|Topic Review (Newest First)|
|11-18-2019 04:48 PM|
|11-18-2019 01:33 PM|
Originally Posted by ECIN View Post
|11-18-2019 01:23 PM|
Originally Posted by melbrod View Post
The main thing judges are looking for in both organizations is "does the dog look comfortable and confident doing the behaviors". Luring a dog onto an obstacle with a treat or toy is not allowed in a submission for either organization, since the desire to get a treat can override a dogs desire to not get on something. Over-excitement can lead to errors, like them not thinking about where their feet are (which is why spotting is important).
As far as overall demeanor goes, it depends on the individual dog. Lily is typically more "up" than Leo, regardless of the circumstances. Ilka was several notches higher than Lily. The first dog to earn an ADP Premier Grand Championship is a super high energy, extremely athletic dog, who also has amazing handler and task focus. There is a Shiloh Shepherd who has a Level 5 Grand Championship who is very calm and methodical in everything he does.
One thing that I like about ADP is that, unlike IDPKA, you have a list of behaviors to choose from, and you can select the ones that best suit your dog. For an active, athletic dog, there are a variety of jumps and other movement oriented behaviors. For a dog like Leo, there are a variety of option for getting on something and holding still. In IDPKA, unless you request a modification or substitute beforehand, all dogs do the exact same behaviors. There are a lot of people who prefer IDPKA over ADP for the same reasons I prefer ADP.
And thanks. Premier Championship is a long term goal, for sure. It requires a total of 40 legs, and they are now at 24 legs each.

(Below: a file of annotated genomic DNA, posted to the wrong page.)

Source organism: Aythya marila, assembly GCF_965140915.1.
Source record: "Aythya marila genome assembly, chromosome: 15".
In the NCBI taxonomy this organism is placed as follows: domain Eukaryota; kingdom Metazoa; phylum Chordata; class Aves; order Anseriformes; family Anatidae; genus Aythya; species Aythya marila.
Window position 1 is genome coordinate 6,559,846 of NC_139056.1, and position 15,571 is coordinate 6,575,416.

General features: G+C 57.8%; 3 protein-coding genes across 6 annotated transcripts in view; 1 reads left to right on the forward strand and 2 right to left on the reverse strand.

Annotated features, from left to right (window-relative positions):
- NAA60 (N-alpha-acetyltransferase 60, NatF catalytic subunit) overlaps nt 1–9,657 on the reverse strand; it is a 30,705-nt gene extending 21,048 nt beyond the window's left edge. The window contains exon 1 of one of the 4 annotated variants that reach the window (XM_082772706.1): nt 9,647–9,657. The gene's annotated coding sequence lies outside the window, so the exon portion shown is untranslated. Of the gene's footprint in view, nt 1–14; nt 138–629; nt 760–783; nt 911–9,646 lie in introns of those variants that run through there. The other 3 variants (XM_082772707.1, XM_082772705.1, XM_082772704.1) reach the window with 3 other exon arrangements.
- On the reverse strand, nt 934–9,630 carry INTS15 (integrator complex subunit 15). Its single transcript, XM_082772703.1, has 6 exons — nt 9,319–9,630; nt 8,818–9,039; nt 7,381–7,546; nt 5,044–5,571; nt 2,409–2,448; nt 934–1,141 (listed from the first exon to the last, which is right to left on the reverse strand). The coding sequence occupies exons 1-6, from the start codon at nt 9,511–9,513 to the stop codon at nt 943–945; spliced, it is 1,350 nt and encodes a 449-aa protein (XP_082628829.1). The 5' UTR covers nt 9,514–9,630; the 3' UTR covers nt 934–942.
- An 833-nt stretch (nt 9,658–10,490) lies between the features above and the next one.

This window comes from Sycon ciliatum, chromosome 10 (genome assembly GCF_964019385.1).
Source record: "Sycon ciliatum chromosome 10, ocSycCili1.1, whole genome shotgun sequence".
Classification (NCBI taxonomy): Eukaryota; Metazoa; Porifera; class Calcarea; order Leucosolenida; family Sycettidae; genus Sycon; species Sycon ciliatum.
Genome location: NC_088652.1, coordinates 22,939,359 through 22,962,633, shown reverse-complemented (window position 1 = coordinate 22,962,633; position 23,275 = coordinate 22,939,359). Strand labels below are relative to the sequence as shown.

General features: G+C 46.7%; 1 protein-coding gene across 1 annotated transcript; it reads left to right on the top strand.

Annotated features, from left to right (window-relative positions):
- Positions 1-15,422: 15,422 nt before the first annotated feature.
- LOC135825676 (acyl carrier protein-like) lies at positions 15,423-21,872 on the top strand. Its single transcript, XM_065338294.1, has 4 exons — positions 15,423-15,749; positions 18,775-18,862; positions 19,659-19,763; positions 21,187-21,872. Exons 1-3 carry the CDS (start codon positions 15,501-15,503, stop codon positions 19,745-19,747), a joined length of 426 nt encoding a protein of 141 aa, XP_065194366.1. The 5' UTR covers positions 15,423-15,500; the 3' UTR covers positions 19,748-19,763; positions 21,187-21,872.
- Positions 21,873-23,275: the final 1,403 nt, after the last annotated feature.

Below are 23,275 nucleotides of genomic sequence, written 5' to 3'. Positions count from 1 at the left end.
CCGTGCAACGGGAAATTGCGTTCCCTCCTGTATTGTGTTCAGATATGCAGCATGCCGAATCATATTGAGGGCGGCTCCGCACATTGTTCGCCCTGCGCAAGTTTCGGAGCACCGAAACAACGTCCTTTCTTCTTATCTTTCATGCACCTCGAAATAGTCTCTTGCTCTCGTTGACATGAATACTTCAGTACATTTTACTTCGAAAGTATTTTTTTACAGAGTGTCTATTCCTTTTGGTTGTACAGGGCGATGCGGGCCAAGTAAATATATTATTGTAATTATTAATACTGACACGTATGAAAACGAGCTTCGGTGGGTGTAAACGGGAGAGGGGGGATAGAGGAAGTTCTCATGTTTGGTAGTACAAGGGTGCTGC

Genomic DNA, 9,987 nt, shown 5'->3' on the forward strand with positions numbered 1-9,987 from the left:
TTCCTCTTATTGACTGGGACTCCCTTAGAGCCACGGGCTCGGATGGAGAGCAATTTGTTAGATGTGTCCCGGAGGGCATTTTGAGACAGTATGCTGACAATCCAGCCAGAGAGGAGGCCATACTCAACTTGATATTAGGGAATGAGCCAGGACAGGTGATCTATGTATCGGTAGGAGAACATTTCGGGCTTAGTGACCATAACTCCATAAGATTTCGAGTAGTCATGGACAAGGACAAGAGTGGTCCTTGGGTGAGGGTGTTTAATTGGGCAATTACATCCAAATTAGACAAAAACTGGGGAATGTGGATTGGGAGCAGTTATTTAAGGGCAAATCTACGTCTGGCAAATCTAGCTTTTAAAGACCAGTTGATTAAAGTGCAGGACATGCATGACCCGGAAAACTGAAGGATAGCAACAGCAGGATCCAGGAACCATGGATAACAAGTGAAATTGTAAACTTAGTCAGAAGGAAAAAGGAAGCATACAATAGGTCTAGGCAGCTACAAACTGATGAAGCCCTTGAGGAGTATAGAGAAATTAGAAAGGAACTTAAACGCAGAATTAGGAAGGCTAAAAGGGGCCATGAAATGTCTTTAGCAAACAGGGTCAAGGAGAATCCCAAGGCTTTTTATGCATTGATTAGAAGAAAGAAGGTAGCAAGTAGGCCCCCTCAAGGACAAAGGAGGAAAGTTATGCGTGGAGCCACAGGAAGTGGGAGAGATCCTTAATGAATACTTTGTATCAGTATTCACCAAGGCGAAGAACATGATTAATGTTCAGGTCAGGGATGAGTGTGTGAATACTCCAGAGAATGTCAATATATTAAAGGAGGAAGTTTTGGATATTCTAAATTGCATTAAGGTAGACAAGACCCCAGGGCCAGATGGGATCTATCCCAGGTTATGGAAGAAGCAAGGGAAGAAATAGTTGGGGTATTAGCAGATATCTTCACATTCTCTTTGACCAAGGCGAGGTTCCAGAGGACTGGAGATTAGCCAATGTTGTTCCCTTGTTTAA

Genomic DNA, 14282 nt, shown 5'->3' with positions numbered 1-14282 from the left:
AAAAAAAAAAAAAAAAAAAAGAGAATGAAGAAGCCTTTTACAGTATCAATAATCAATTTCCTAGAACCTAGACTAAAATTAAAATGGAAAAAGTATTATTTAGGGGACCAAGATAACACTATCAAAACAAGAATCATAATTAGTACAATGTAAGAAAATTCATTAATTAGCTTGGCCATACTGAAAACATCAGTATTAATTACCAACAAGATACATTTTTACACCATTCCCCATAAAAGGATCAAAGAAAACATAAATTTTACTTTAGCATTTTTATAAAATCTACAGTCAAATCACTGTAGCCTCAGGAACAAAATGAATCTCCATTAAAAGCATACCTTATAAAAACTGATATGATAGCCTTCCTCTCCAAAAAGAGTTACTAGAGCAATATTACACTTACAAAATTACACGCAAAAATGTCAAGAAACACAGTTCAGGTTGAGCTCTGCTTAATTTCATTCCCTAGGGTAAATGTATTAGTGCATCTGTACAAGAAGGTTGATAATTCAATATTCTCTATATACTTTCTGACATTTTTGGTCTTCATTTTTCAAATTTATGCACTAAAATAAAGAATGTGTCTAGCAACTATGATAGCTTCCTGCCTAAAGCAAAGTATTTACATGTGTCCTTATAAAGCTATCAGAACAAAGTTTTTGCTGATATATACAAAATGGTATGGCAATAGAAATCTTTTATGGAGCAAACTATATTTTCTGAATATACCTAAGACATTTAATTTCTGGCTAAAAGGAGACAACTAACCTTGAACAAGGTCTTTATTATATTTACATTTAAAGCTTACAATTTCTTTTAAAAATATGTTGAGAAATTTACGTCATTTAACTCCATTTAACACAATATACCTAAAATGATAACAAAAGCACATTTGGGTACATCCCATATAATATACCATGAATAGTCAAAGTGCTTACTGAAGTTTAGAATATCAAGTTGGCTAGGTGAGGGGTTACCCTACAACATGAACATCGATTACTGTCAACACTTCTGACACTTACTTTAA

|11-18-2019 01:22 PM|
|yuki_cos||That is amazing! Congrats!!!|
|11-18-2019 01:08 PM|
Congrats Team Leo and Lily ! |
Oh the top video - Mr. B would have had to stop and mark the pole as he went around it
|11-18-2019 01:04 PM|
|11-18-2019 12:43 PM|
|MeadowCat||Way to go!|
|11-18-2019 12:40 PM|
Watching your videos, I'm wondering what their requirements are when it comes to calmness from the dog (never mind the handler ) |
I mean, I'm looking at the on/off stuff and the going around obstacles, etc. and seeing Lily very calmly doing what you signal to her...
I think HDD has a start in a lot of those things just from some of his agility work, but he would be likely to get rather frothy and worked up. Provided the actual maneuver is performed (including, I imagine, a time element like stay in place for some # of seconds, for example) do they look at the dog's demeanor and judge something like overexcitement negatively??
Oh....and CONGRATULATIONS on you guys' accomplishments!!!!
|11-18-2019 12:03 PM|
Parkour fun (and two new titles)
I got word yesterday that the girls are 4/4 with their All Dogs Parkour entries this month.
Both earned a Level 3 Premier leg, bringing them to 8 out of 10 legs for their Level 3 Premier titles.
Also, both earned their Level 1 Grand Championship titles. Only one leg is required for this title.
For Level 3 Premier, they need a total of ten passing submissions, each done in a different location. Each submission consists of 12 behaviors, with a minimum of eight different behaviors. You can repeat up to four behaviors, and there are no required Advanced behaviors (although you can include them if you want). In addition, five of the entries must include a sequence of five behaviors done as a continuous unit.
For a Level 1 Grand Championship, they have to do twelve different behaviors, with no repeats. In addition, for GC entries, you have to have a corresponding number of Advanced behaviors (one for Level 1, two for Level 2, etc.). Also, each GC entry needs to include a Sequence, which is three behaviors at Level 1.
Now, on to the good part, the videos. There were a couple of minor handler errors in a couple, but not enough to NQ us.
Leo's Level 3 Premier entry.
Lily's Level 3 Premier entry.
Leo's Level 1 Grand Championship entry.
Lily's Level 1 Grand Championship entry.